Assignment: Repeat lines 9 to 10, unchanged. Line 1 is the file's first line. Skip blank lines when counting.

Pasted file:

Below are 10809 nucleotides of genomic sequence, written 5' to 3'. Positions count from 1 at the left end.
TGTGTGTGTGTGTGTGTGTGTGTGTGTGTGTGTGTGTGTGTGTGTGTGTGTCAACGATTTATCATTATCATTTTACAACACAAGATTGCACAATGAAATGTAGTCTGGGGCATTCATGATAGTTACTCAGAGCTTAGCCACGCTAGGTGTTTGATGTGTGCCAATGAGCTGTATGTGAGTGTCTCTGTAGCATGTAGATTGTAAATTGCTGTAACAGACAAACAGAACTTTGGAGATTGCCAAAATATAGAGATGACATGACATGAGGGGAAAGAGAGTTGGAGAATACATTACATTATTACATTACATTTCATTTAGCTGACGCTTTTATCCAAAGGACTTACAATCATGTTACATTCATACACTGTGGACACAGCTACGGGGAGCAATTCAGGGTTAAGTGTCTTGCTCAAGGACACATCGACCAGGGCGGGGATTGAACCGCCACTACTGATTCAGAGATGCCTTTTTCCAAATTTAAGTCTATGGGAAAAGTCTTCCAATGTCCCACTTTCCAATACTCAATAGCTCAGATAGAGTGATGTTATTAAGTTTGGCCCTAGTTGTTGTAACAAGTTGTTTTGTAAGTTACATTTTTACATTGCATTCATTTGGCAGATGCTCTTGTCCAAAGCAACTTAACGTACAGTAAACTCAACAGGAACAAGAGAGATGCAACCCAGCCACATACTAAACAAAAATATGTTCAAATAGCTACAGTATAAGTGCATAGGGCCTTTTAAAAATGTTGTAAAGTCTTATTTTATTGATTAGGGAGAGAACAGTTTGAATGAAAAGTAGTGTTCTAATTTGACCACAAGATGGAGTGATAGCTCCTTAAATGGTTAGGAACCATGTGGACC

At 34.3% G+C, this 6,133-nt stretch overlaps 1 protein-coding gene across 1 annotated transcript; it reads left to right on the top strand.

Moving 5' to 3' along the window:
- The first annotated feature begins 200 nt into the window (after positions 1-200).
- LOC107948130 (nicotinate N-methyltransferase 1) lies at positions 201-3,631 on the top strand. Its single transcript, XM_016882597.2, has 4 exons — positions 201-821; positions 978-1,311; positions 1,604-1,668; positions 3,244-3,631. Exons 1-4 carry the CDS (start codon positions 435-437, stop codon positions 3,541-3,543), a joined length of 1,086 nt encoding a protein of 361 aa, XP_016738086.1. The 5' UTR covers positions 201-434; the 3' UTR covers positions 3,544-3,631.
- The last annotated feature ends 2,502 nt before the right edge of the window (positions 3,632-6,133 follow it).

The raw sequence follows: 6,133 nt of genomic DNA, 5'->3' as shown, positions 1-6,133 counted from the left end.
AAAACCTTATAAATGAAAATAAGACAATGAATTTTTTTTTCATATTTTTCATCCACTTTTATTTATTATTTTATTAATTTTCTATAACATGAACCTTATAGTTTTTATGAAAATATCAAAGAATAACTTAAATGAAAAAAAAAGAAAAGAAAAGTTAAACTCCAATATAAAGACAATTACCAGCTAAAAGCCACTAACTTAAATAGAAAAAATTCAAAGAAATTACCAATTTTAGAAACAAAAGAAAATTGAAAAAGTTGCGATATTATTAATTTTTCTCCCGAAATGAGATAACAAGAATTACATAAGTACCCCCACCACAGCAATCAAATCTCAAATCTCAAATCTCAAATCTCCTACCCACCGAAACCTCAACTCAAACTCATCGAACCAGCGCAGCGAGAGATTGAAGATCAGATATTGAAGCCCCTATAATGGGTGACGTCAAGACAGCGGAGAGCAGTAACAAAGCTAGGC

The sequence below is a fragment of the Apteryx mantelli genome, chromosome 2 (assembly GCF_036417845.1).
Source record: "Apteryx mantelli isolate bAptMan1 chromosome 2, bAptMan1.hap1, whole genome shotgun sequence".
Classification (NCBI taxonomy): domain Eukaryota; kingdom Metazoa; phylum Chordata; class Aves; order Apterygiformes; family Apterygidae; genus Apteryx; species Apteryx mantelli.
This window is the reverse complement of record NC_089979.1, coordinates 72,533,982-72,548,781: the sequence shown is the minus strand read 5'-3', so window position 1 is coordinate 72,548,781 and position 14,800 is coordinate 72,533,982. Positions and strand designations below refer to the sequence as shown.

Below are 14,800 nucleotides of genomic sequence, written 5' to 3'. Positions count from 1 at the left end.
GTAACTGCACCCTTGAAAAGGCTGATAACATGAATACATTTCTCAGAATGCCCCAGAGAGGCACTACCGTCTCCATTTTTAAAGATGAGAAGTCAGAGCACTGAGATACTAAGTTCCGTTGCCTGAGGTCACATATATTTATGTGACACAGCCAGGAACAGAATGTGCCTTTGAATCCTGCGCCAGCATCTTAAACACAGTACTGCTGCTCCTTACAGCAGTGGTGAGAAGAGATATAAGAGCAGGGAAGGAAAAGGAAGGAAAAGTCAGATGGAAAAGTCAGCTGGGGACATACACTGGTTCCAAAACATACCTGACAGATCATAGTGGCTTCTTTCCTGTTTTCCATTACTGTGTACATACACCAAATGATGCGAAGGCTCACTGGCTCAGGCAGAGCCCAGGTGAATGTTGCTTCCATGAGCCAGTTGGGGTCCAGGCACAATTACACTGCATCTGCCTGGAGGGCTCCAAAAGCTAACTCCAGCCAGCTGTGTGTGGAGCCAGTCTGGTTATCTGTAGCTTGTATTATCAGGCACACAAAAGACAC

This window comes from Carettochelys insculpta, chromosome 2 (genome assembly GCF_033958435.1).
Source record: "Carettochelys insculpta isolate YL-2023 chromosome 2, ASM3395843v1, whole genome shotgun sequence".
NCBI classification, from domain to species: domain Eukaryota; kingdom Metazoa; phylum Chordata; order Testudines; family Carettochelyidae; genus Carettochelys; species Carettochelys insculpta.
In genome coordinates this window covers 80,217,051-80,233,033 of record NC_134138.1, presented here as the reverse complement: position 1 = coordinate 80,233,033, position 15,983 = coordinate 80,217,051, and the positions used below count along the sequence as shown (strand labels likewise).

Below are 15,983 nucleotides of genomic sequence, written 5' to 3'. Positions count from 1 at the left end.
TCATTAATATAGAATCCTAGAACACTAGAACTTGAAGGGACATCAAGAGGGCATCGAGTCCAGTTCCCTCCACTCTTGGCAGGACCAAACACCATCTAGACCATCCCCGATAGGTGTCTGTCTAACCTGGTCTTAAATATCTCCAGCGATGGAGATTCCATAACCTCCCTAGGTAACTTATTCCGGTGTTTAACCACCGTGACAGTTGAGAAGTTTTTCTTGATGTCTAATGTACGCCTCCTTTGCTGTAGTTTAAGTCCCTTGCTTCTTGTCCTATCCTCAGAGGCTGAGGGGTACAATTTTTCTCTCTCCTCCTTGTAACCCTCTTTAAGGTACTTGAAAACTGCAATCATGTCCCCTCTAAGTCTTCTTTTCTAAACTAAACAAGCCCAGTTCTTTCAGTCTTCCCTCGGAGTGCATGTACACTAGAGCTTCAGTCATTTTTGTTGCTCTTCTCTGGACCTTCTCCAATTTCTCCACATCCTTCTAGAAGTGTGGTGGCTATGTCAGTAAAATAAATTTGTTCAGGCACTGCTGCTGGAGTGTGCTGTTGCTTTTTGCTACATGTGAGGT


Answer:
AAAACCTTATAAATGAAAATAAGACAATGAATTTTTTTTTCATATTTTTCATCCACTTTTATTTATTATTTTATTAATTTTCTATAACATGAACCTTATAGTTTTTATGAAAATATCAAAGAATAACTTAAATGAAAAAAAAAGAAAAGAAAAGTTAAACTCCAATATAAAGACAATTACCAGCTAAAAGCCACTAACTTAAATAGAAAAAATTCAAAGAAATTACCAATTTTAGAAACAAAAGAAAATTGAAAAAGTTGCGATATTATTAATTTTTCTCCCGAAATGAGATAACAAGAATTACATAAGTACCCCCACCACAGCAATCAAATCTCAAATCTCAAATCTCAAATCTCCTACCCACCGAAACCTCAACTCAAACTCATCGAACCAGCGCAGCGAGAGATTGAAGATCAGATATTGAAGCCCCTATAATGGGTGACGTCAAGACAGCGGAGAGCAGTAACAAAGCTAGGC

The sequence below is a fragment of the Apteryx mantelli genome, chromosome 2 (assembly GCF_036417845.1).